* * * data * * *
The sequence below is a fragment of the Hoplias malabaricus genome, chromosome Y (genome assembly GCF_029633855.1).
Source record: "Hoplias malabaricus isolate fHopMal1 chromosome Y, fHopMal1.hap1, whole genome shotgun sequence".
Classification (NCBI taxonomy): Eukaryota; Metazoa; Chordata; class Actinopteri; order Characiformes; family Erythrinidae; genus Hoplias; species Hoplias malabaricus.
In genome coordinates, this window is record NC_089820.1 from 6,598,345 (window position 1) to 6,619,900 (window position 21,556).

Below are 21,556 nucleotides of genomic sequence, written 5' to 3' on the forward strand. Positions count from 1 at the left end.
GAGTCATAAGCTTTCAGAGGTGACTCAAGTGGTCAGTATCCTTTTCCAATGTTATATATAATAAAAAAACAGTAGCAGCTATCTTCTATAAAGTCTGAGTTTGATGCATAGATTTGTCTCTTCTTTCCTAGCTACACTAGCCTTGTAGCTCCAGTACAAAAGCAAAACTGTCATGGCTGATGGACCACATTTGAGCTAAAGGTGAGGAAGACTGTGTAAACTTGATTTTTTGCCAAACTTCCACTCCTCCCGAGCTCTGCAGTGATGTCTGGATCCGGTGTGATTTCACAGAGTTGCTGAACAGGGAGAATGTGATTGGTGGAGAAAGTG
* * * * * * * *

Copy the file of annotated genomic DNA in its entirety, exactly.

The sequence below is a fragment of the Hoplias malabaricus genome, chromosome Y (genome assembly GCF_029633855.1).
Source record: "Hoplias malabaricus isolate fHopMal1 chromosome Y, fHopMal1.hap1, whole genome shotgun sequence".
Classification (NCBI taxonomy): Eukaryota; Metazoa; Chordata; class Actinopteri; order Characiformes; family Erythrinidae; genus Hoplias; species Hoplias malabaricus.
In genome coordinates, this window is record NC_089820.1 from 6,598,345 (window position 1) to 6,619,900 (window position 21,556).

Below are 21,556 nucleotides of genomic sequence, written 5' to 3' on the forward strand. Positions count from 1 at the left end.
GAGTCATAAGCTTTCAGAGGTGACTCAAGTGGTCAGTATCCTTTTCCAATGTTATATATAATAAAAAAACAGTAGCAGCTATCTTCTATAAAGTCTGAGTTTGATGCATAGATTTGTCTCTTCTTTCCTAGCTACACTAGCCTTGTAGCTCCAGTACAAAAGCAAAACTGTCATGGCTGATGGACCACATTTGAGCTAAAGGTGAGGAAGACTGTGTAAACTTGATTTTTTGCCAAACTTCCACTCCTCCCGAGCTCTGCAGTGATGTCTGGATCCGGTGTGATTTCACAGAGTTGCTGAACAGGGAGAATGTGATTGGTGGAGAAAGTG